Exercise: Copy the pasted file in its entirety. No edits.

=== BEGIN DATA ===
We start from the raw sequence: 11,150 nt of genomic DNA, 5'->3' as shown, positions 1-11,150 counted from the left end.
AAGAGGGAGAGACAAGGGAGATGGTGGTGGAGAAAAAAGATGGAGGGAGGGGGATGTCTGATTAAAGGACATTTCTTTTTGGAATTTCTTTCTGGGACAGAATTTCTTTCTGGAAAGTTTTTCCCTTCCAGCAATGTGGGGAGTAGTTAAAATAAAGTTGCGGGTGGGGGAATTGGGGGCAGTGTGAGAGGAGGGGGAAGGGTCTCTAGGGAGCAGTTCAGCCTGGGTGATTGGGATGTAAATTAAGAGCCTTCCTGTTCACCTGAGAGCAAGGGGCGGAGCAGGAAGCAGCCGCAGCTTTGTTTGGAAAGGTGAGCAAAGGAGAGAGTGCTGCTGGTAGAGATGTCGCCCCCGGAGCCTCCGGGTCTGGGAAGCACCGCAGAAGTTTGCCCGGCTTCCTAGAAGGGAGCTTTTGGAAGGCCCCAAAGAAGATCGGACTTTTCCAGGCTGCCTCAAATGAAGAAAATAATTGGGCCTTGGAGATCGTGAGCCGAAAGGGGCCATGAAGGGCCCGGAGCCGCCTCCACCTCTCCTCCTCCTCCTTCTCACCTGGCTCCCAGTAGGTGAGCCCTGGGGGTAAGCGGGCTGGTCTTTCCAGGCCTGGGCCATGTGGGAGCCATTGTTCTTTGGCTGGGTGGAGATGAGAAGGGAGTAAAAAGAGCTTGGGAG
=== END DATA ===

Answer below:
We start from the raw sequence: 11,150 nt of genomic DNA, 5'->3' as shown, positions 1-11,150 counted from the left end.
AAGAGGGAGAGACAAGGGAGATGGTGGTGGAGAAAAAAGATGGAGGGAGGGGGATGTCTGATTAAAGGACATTTCTTTTTGGAATTTCTTTCTGGGACAGAATTTCTTTCTGGAAAGTTTTTCCCTTCCAGCAATGTGGGGAGTAGTTAAAATAAAGTTGCGGGTGGGGGAATTGGGGGCAGTGTGAGAGGAGGGGGAAGGGTCTCTAGGGAGCAGTTCAGCCTGGGTGATTGGGATGTAAATTAAGAGCCTTCCTGTTCACCTGAGAGCAAGGGGCGGAGCAGGAAGCAGCCGCAGCTTTGTTTGGAAAGGTGAGCAAAGGAGAGAGTGCTGCTGGTAGAGATGTCGCCCCCGGAGCCTCCGGGTCTGGGAAGCACCGCAGAAGTTTGCCCGGCTTCCTAGAAGGGAGCTTTTGGAAGGCCCCAAAGAAGATCGGACTTTTCCAGGCTGCCTCAAATGAAGAAAATAATTGGGCCTTGGAGATCGTGAGCCGAAAGGGGCCATGAAGGGCCCGGAGCCGCCTCCACCTCTCCTCCTCCTCCTTCTCACCTGGCTCCCAGTAGGTGAGCCCTGGGGGTAAGCGGGCTGGTCTTTCCAGGCCTGGGCCATGTGGGAGCCATTGTTCTTTGGCTGGGTGGAGATGAGAAGGGAGTAAAAAGAGCTTGGGAG